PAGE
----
Merry Christmas Eve! Playing with the Beaglebone sends me into another thought spiral.
Last weekend my order for a Beaglebone cape proto board and more DS18B20 temperature sensors arrived and I soldered up connectors on the board. This is a continuation of my pool sensor work (other posts here and here). I had a Beaglebone in my parts drawer left over from an old project. Good thing I didn’t need to buy one. The supply chain fiasco has driven their price WAY up.
The green USB adapter with a read LED is a Gearmo RS-422/RS-485 Adapter that will let me communicate with my pool pump. Some folks have reverse engineered their protocol but since I am not going to use python I won’t be using thier code.
Because the salt air and tropical temperatures play hell with electronics I am putting all of it into a waterproof cabinet. Early tests with the Netgear GS108E switch, Beaglebone, adapters and all don’t really produce much heat. I don’t think I will need active cooling. Remember that part of why I went towards to the Beaglebone was because it has a much higher allowed temperature range than the Raspberry Pi. And having a wired ethernet connection can’t be beat to remove one potential failure point (WiFi).
The essential goal of the project is to be able to read the pool temperature and periodically turn on the pumps and open a control valve that lets the hot water from the solar pool heater flush into the pool, the close the valve and let the solar heater refill, then turn off the pump. It’s not a diffucult control system.
Some Code Worries
Since I’m doing a lot of typescript and node development at my day job I started down that path. Wow. The Beablebone is pretty slow, really. Node is single threaded, and I can’t say it’s all that performant. Doing some development on the board was painfully slow. And since I’m readying from devices, it’s not something I can do on another linux box and move it over. And it’s so slow as I am developing that I’m really wondering if I’ll be jumping into debug hell if I use use node for the project.
So what’s a self-respecting geek to do? Go back to one’s roots. I pulled some very old C code I had for doing serial and played around with it and two of the RS-485 adapters. No problem. Tested that they worked with “screen” and then with code and that’s a happy path.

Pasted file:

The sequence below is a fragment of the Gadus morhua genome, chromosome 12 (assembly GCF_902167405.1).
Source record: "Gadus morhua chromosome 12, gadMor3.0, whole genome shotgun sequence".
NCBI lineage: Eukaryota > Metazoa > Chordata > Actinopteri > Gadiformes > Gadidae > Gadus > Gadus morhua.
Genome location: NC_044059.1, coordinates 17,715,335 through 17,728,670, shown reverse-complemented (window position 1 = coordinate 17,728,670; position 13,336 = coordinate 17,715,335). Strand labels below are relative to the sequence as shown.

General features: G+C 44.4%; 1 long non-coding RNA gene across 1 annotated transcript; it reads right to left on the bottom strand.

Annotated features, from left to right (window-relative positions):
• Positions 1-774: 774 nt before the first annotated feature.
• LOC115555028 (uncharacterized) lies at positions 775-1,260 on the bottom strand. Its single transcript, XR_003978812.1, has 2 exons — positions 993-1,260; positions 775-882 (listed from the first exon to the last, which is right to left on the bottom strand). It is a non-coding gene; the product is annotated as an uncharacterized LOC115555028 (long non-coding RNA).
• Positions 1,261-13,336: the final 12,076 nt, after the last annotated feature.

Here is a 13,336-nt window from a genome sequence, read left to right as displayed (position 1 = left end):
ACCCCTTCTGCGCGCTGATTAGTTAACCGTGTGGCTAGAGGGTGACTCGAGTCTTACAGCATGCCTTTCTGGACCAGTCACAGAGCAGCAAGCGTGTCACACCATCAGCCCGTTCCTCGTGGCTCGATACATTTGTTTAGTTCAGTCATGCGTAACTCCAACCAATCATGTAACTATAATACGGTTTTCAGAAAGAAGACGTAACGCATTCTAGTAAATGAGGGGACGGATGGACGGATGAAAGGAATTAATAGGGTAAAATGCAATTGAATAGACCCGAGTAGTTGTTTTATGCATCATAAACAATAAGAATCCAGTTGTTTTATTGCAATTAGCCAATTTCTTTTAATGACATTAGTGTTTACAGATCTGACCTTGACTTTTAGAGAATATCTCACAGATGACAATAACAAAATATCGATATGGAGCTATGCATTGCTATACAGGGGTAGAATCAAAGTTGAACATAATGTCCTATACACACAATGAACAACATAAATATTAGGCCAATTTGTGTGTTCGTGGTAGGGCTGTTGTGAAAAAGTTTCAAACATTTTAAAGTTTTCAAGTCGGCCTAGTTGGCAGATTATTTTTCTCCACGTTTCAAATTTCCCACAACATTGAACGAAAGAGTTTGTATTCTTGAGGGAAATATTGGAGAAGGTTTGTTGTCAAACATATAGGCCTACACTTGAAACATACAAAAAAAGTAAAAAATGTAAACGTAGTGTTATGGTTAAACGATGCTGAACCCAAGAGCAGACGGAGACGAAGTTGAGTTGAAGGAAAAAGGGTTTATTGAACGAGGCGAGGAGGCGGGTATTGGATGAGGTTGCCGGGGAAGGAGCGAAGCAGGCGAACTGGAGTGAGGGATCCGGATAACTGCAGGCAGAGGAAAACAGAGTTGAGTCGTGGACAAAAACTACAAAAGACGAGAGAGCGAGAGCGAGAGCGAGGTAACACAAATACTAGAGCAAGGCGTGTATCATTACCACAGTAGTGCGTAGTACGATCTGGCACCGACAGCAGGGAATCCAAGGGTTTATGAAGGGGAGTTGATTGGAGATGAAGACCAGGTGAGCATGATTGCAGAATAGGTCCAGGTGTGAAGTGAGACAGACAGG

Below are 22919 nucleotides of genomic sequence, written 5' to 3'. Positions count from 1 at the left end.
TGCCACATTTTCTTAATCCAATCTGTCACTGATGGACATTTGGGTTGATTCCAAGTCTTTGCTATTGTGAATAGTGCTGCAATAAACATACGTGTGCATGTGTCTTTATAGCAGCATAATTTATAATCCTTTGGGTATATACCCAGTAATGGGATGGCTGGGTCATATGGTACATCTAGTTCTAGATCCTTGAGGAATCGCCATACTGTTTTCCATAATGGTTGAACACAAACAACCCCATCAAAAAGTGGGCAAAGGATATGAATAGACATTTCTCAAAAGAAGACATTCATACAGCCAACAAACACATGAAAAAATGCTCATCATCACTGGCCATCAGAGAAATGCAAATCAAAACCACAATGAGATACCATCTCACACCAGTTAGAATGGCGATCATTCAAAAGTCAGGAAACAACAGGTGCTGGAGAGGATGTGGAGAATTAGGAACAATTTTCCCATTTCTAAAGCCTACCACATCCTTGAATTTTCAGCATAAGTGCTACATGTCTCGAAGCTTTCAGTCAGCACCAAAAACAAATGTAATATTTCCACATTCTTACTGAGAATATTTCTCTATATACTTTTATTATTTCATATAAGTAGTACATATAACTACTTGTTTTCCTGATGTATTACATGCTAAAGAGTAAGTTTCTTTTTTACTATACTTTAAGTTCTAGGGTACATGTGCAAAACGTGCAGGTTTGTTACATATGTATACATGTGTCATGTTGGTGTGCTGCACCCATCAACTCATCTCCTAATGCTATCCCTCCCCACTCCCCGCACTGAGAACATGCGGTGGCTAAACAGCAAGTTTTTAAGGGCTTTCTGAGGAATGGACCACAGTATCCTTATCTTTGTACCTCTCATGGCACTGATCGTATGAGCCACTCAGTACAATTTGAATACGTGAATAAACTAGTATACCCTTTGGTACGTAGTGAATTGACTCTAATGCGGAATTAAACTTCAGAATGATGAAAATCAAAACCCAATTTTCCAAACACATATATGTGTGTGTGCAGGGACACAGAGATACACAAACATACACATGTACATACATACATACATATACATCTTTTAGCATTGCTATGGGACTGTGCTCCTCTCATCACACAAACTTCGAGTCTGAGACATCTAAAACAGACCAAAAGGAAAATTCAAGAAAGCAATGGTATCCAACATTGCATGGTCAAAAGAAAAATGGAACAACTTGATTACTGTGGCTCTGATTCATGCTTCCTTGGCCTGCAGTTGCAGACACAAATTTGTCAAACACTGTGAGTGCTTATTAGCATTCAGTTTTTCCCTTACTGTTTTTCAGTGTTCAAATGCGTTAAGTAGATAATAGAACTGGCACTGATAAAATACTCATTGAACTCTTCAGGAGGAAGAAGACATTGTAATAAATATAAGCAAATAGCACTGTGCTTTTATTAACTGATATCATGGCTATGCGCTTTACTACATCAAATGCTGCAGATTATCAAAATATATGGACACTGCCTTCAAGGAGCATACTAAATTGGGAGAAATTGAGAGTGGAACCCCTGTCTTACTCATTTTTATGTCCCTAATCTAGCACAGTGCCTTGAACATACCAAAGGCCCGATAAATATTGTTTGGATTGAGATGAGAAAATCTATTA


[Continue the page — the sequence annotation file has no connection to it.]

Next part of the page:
Reading The Temperature Sensors
Here is an excellent tutorial on how to get started reading the sensors. One or two sensors works great. But it’s REALLY unreliable if I use more than two. Check this out:
sudo ls /sys/bus/w1/devices 28-00000002864c 28-00000002c80d 28-00000003a931 28-000004d04033 w1_bus_master1
Four devices. Good.
beaglebone:~> sudo cat /sys/bus/w1/devices/28-00000002864c/w1_slave ff ff ff ff ff ff ff ff ff : crc=c9 NO 00 00 00 00 00 00 00 00 00 t=-62
sudo ls /sys/bus/w1/devices/28-00000002864c ls: cannot access '/sys/bus/w1/devices/28-00000002864c': No such file or directory sudo ls /sys/bus/w1/devices/ 28-00000002c80d 28-000000038289 28-000004d04033 w1_bus_master1
Not good. The device I just read from is no longer present. Nothing in syslog about it either. And it gets worse. Rebooting will sometimes then show one, or two devices. Reboot again and you may get three.
Bottom line: something is not right. If I am going down this path I need to plan on spending some time troubleshooting. I think the most common use case is one or two devices. I’m using four. That puts me several sigmas from the norm and lands me square in the land of experimentation again. Sigh. I could go towards an alternate 1-wire driver but now I’m in driver land on an ARM board. I could do that, but then I’m back down a rabbit hole of complexity again.